A capacitor is a device used to store an electric charge, consisting of one or more pairs of conductors separated by an insulator.
Unexpectedly the electrolytic capacitors explodes with huge sound and sometime it smoke.
Get started , how to explode a capacitor ???
All capacitors have a maximum voltage and their destruction depends upon the internal construction. Explosions are understood only by delving into the internal construction of electrolytic capacitors – the primary culprit.
Most small value capacitors are simple sandwiches of conductor and insulator and when the voltage exceeds the dielectric strength of the insulation, they short out and burn, crack, pop, open, or smoke. Explosions are rare for these. Popping open is more likely. Their failure is self evident either visually or by failure to function in the circuit.
Most large value capacitors in order to be as small in physical size as possible, have to get the conductive plates of the capacitor as close together as possible and at the same time not so small that the voltage rating is impractical.
It is for this reason that the family of electrolytic capacitors was developed. The trick they use to get high capacity with small separations and reasonable voltage is that they use the “anodizing” of chemical electrolysis on one surface and a water based electrolyte for the other surface. Take one apart and see.
Notice that when a conductive metal is “anodized” by electrochemical process it turns into a dull film that is rather tough and is an insulator. This means that the actual conductive plate of the capacitor has this film entirely between itself and the other plate.
Then the other plate uses a trick too. There’s a water base solution soaked into a paper separator. Now if there was no water, the paper would be the dielectric of a normal capacitor separating the plates. But not here. Here the water has an alkali added to become a fair conductor. And as a liquid it soaks right into the surface structures of the capacitor. So it’s not the paper thickness at all – and not even the insulating surface on the other plate, but the inner recesses of the anodized surface that determine the dielectric distances.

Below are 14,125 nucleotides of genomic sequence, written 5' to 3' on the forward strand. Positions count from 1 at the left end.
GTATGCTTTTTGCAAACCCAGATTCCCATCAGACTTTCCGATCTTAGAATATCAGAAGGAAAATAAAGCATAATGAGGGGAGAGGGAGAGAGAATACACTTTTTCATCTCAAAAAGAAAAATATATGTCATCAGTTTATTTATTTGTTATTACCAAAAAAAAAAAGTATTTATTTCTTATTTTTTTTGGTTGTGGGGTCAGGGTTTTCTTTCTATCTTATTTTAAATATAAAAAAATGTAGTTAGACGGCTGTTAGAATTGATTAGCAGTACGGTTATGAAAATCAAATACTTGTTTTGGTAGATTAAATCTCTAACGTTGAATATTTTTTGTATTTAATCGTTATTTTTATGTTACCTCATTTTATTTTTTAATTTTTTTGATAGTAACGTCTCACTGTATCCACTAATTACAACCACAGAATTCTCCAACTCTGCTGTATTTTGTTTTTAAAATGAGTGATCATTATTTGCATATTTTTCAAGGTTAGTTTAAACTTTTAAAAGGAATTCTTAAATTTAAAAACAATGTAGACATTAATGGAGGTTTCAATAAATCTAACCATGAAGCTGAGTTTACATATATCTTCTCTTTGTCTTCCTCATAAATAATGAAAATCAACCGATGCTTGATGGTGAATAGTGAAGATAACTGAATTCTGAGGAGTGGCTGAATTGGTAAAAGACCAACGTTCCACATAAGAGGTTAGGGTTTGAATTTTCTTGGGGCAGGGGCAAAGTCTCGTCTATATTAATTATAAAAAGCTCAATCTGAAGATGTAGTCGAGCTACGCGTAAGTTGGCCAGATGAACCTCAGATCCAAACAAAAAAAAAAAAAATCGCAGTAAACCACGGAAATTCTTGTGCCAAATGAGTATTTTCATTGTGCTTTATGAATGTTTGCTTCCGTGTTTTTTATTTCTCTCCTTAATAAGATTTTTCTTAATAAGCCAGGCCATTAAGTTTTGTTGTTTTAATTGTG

So the operating voltage that a capacitor can tolerate depends upon how thick this anodized film is. And that is a function of it’s manufacture. Now there is a most useful characteristic that tells us we are nearing the max voltage, called leakage.
Here is a way you can check this out. Put in series, a test electrolytic capacitor (polarize it correctly), a variable power supply, a microammeter, and a 1 meg resistor (to limit and protect the meter). From zero as you increase the voltage there will be no current initially, then as you approach the spec op voltage, there will start a small leakage current. Since you have a limiting resistor here, you can increase the voltage without damage. continuing to increase the voltage discovers an increasing leakage current. It is a matter of practice how much safety you apply between the rating and the actual voltage of the circuit.
You can now see how it is that an electrolytic capacitor fails, it is not a voltage breakdown of the dielectric material, but the increase of leakage current that is troublesome. A rising leakage means heat which will boil the water and make steam – that’s the explosion process.
This is explosion as occasional failure of the few. But there is a more spectacular explosion process – it’s explosion by mistake – namely being installed backward. In such a case, the anodizing chemistry is reversed and rather rapidly, the anodized film starts to reverse, and quickly thins out at a weak spot in the rather large effective film area of the capacitor. Then we have short circuit currents and steam generation rather quickly. This sort of explosion usually fills the space (the casing or the whole room if exposed) with little shreads of aluminum foil and alkali soaked paper.
This insightful solution is most successful to achieve capacitors with large values in small spaces, but has a lot of lesser characteristics as the price to pay.
The worst limit, is storage. Electrolytic capacitors store very poorly, and the voltage rating can reduce substantially as the internal chemistry deteriorates. Some equipment manufacturers recommend that capacitors stored for a few years have their inner anodizing conditions restored by simply putting them to the spec voltage for a day to restore full spec.
At the least, if you replace capacitors with old stock, and it didn’t explode when power was restored, be aware that it may not reach it’s spec capacity value for a few hours. A capacitor in use will always be maintained by the voltage in the circuit you use it in.
When electrolytics are used without the circuit supplying a maintenance voltage to keep the anodized film that all depends upon, such as in speaker cross over applications that have no sustaining DC, then the values of the capacitor will deteriorate at least at storage rates, and if AC currents are substantial, even faster.
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